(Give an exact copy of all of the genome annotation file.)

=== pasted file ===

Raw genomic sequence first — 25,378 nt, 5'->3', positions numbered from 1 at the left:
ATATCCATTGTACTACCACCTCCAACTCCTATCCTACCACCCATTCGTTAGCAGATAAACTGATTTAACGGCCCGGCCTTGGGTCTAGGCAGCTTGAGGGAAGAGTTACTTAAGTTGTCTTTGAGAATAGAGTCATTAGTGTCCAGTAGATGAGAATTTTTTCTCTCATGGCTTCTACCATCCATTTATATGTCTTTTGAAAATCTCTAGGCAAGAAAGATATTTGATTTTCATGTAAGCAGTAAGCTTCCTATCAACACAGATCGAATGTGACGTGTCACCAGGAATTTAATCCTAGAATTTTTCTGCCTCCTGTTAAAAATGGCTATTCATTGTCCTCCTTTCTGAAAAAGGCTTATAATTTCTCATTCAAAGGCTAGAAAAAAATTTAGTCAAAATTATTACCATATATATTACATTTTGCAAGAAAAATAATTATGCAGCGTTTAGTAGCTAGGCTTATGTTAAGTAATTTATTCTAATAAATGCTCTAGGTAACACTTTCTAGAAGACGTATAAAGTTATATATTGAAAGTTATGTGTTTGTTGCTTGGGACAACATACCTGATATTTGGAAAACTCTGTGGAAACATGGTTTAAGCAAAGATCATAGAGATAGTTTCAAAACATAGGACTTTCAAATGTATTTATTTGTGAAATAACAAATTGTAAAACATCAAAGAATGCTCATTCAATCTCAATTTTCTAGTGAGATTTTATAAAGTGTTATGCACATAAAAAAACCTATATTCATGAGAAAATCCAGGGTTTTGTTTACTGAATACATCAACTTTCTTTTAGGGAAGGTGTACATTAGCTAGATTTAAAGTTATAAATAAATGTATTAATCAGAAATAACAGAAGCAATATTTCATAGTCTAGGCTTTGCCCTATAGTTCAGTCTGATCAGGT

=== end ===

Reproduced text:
Raw genomic sequence first — 25,378 nt, 5'->3', positions numbered from 1 at the left:
ATATCCATTGTACTACCACCTCCAACTCCTATCCTACCACCCATTCGTTAGCAGATAAACTGATTTAACGGCCCGGCCTTGGGTCTAGGCAGCTTGAGGGAAGAGTTACTTAAGTTGTCTTTGAGAATAGAGTCATTAGTGTCCAGTAGATGAGAATTTTTTCTCTCATGGCTTCTACCATCCATTTATATGTCTTTTGAAAATCTCTAGGCAAGAAAGATATTTGATTTTCATGTAAGCAGTAAGCTTCCTATCAACACAGATCGAATGTGACGTGTCACCAGGAATTTAATCCTAGAATTTTTCTGCCTCCTGTTAAAAATGGCTATTCATTGTCCTCCTTTCTGAAAAAGGCTTATAATTTCTCATTCAAAGGCTAGAAAAAAATTTAGTCAAAATTATTACCATATATATTACATTTTGCAAGAAAAATAATTATGCAGCGTTTAGTAGCTAGGCTTATGTTAAGTAATTTATTCTAATAAATGCTCTAGGTAACACTTTCTAGAAGACGTATAAAGTTATATATTGAAAGTTATGTGTTTGTTGCTTGGGACAACATACCTGATATTTGGAAAACTCTGTGGAAACATGGTTTAAGCAAAGATCATAGAGATAGTTTCAAAACATAGGACTTTCAAATGTATTTATTTGTGAAATAACAAATTGTAAAACATCAAAGAATGCTCATTCAATCTCAATTTTCTAGTGAGATTTTATAAAGTGTTATGCACATAAAAAAACCTATATTCATGAGAAAATCCAGGGTTTTGTTTACTGAATACATCAACTTTCTTTTAGGGAAGGTGTACATTAGCTAGATTTAAAGTTATAAATAAATGTATTAATCAGAAATAACAGAAGCAATATTTCATAGTCTAGGCTTTGCCCTATAGTTCAGTCTGATCAGGT